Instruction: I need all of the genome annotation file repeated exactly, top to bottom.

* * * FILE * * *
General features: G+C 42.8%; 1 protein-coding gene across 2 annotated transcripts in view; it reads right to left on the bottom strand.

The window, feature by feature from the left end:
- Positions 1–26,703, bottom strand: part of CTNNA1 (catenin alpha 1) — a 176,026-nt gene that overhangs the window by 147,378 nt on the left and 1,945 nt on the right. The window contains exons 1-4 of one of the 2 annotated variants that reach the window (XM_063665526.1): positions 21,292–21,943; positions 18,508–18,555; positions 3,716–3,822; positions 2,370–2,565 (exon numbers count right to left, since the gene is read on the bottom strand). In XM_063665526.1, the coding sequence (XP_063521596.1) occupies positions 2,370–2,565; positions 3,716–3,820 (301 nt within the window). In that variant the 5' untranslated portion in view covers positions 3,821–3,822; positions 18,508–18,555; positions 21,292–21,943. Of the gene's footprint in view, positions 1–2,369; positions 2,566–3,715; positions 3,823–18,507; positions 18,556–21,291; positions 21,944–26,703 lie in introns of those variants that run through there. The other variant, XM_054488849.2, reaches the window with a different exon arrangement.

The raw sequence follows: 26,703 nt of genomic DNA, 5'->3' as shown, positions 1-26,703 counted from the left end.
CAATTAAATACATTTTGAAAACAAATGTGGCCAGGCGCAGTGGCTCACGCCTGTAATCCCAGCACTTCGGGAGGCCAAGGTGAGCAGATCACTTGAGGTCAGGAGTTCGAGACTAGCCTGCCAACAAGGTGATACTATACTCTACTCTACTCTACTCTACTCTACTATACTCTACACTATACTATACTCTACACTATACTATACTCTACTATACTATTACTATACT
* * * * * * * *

General features: G+C 42.8%; 1 protein-coding gene across 2 annotated transcripts in view; it reads right to left on the bottom strand.

The window, feature by feature from the left end:
- Positions 1–26,703, bottom strand: part of CTNNA1 (catenin alpha 1) — a 176,026-nt gene that overhangs the window by 147,378 nt on the left and 1,945 nt on the right. The window contains exons 1-4 of one of the 2 annotated variants that reach the window (XM_063665526.1): positions 21,292–21,943; positions 18,508–18,555; positions 3,716–3,822; positions 2,370–2,565 (exon numbers count right to left, since the gene is read on the bottom strand). In XM_063665526.1, the coding sequence (XP_063521596.1) occupies positions 2,370–2,565; positions 3,716–3,820 (301 nt within the window). In that variant the 5' untranslated portion in view covers positions 3,821–3,822; positions 18,508–18,555; positions 21,292–21,943. Of the gene's footprint in view, positions 1–2,369; positions 2,566–3,715; positions 3,823–18,507; positions 18,556–21,291; positions 21,944–26,703 lie in introns of those variants that run through there. The other variant, XM_054488849.2, reaches the window with a different exon arrangement.

The raw sequence follows: 26,703 nt of genomic DNA, 5'->3' as shown, positions 1-26,703 counted from the left end.
CAATTAAATACATTTTGAAAACAAATGTGGCCAGGCGCAGTGGCTCACGCCTGTAATCCCAGCACTTCGGGAGGCCAAGGTGAGCAGATCACTTGAGGTCAGGAGTTCGAGACTAGCCTGCCAACAAGGTGATACTATACTCTACTCTACTCTACTCTACTCTACTATACTCTACACTATACTATACTCTACACTATACTATACTCTACTATACTATTACTATACT